If you applied for a Tier 1 General visa before 5 April 2010 then you must demonstrate gross earnings of more than £16,000. For applications submitted after 5 April 2010 the threshold is £25,000 gross.
Applicants must be able to demonstrate that they can support themselves and any dependants financially for the entire duration of their stay in the UK without recourse to public funds.
In order to show this they must provide evidence of a consistent level of cash funds for a 90-day period. The amounts an applicant will need to show for themselves and their dependants are detailed below.
Tier 1 General Migrant Present in the UK for more than 12 months £900, (£945 from 1 July)
Dependant where the main applicant has resided in the UK for more than 12 months £600 (£630 from 1 July)*
Dependant where the main applicant has resided in the UK for less than 12 months £1800 (£1890 from 1 July)*
* For each dependant.
Points will always be awarded for the qualification that was used in the initial Tier 1 General application. There is no strict requirement to resubmit the evidence used with the first application, however, the Home Office may ask to see the certificates of award at the extension stage.
Points are now always awarded depending upon the applicant’s age at the date of their initial application.
The requirement to demonstrate a minimum standard of English is mandatory. As all applicants will have scored points for this attribute for the initial application, it is accepted that they continue to meet this requirement when extending.
Once an individual has remained in the UK for five years under the Tier 1 (General) visa scheme, they will be able to apply for indefinite leave to remain (or permanent residence, as it also known).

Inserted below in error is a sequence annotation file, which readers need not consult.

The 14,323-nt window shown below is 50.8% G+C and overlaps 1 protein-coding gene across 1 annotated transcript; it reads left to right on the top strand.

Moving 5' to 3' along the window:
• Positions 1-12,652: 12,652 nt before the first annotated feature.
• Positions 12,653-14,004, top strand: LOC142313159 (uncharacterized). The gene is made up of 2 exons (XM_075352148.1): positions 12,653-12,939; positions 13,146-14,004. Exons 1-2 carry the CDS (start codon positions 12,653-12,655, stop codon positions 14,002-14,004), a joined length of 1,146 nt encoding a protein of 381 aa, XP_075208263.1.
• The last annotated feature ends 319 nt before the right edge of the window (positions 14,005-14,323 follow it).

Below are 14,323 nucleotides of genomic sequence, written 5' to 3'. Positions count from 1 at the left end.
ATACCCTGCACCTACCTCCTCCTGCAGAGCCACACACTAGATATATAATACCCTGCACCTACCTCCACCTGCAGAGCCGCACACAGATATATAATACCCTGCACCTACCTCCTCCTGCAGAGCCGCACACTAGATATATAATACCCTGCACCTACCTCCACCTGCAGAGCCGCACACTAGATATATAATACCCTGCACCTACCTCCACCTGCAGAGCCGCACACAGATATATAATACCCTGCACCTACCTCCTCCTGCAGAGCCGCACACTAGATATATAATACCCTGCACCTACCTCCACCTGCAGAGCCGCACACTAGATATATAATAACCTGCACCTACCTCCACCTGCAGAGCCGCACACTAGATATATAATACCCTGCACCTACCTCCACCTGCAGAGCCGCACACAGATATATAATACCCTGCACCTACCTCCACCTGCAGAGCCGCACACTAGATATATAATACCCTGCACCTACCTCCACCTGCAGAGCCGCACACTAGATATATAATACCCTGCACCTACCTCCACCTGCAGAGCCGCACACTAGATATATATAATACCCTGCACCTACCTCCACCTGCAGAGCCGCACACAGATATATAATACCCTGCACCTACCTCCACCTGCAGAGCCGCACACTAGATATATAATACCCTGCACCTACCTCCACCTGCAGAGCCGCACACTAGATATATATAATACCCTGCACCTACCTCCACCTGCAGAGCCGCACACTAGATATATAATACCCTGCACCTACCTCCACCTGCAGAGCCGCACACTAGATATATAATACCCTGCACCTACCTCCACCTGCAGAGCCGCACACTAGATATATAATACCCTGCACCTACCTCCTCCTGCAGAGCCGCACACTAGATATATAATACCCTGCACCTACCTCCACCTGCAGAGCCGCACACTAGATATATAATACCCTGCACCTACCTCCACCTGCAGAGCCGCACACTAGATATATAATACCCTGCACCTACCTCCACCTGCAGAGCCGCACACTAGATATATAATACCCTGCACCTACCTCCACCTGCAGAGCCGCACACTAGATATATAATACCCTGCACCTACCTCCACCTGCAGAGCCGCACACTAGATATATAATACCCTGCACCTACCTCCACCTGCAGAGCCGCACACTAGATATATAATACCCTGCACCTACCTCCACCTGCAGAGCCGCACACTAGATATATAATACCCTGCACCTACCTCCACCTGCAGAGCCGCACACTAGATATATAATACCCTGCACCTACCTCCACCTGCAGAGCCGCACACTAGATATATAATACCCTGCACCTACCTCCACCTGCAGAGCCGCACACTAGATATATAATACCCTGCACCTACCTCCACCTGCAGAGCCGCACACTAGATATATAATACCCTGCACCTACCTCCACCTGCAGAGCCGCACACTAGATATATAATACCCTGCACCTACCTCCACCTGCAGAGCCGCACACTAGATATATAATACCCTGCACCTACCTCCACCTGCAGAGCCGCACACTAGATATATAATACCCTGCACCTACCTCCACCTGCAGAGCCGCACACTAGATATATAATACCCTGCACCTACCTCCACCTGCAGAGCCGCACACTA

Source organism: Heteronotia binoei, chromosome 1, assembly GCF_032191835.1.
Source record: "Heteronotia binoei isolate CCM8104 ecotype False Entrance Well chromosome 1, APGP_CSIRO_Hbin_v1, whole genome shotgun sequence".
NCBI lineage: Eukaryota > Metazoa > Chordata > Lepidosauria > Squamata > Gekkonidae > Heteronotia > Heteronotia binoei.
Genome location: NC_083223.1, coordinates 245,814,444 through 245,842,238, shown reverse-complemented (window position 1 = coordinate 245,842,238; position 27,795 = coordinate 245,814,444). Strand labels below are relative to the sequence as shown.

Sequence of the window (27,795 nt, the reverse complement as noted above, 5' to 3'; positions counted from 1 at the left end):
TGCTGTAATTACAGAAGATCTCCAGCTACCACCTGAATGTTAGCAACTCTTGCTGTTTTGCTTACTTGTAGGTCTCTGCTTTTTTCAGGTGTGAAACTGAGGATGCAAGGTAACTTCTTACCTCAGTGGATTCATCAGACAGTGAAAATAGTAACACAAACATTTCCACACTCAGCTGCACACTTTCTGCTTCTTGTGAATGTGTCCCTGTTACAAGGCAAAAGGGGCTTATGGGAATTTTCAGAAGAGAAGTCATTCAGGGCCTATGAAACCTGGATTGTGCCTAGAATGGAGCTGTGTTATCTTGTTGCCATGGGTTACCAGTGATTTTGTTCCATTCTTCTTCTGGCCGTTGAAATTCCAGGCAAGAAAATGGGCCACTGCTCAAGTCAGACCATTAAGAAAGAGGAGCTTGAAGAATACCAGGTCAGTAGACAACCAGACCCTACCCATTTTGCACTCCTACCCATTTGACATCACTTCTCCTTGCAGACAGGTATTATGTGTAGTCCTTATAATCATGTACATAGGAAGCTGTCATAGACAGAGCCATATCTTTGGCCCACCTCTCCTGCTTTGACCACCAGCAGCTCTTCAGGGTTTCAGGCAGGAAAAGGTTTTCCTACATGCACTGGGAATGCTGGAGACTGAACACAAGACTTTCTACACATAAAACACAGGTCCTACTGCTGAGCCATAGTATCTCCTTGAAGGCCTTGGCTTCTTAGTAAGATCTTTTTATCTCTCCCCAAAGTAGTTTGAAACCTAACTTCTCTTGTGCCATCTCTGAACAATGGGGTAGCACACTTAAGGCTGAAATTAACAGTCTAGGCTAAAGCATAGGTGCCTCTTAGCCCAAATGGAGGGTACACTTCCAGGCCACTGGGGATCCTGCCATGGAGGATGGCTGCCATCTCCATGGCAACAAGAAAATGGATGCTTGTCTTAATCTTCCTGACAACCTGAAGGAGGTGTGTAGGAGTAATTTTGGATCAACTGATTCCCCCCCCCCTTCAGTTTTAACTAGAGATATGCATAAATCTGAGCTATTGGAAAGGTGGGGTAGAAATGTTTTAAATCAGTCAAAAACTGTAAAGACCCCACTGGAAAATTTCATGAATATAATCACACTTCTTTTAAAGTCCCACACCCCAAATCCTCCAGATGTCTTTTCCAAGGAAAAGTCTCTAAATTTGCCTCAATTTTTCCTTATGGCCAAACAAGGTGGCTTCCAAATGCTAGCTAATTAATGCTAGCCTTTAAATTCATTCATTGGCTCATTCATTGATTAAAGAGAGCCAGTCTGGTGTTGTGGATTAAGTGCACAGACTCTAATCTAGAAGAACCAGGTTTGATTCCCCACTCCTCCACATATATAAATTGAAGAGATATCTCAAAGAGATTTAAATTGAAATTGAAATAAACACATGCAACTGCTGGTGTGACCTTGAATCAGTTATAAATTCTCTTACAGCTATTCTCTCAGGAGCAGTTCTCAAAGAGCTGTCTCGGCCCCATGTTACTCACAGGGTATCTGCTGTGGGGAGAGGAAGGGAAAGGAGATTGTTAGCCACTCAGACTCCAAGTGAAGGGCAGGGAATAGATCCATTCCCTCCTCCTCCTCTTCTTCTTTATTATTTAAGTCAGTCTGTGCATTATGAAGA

Time spent in the UK under any or the following categories can be aggregated towards the five year period: HSMP, Work Permit, Tier 2, Writer, Composer or Artist or Self-employed Lawyer.
Key to an indefinite leave application is the ability to demonstrate that you attain enough points in the earnings and UK experience attributes to score 75 or 80 points under the same criteria as your initial Tier 1 General visa.
For those applying for settlement under the HSMP Judicial Review Policy (HSMP JR) document, the requirement is much simpler in that the applicant only needs to demonstrate economic activity at the date of application.
The rules applying to HSMP JR applications only apply where the applicant has an HSMP approval letter dated before 7 November 2006.
All applications for indefinite leave to remain under Tier 1 General will have to be submitted by 6 April 2018.
Applicants are now permitted absences of up to 180 days per year in each of the 5 qualifying years prior to the date of application for indefinite leave.
Although the number of permitted absences is generous, the applicant will now need to demonstrate that all absences were for a purpose that relates to their employment or business activities in the UK.
The rule that defines this requirement permits absences consistent with annual paid leave and allows for absences as a result of “serious or compelling reasons”.
– Comprehensive legal advice
- Ensuring your application meets the legal requirements
- Completion and submission of all forms
- Booking a biometric appointment
- Ongoing liaison with the authorities where possible.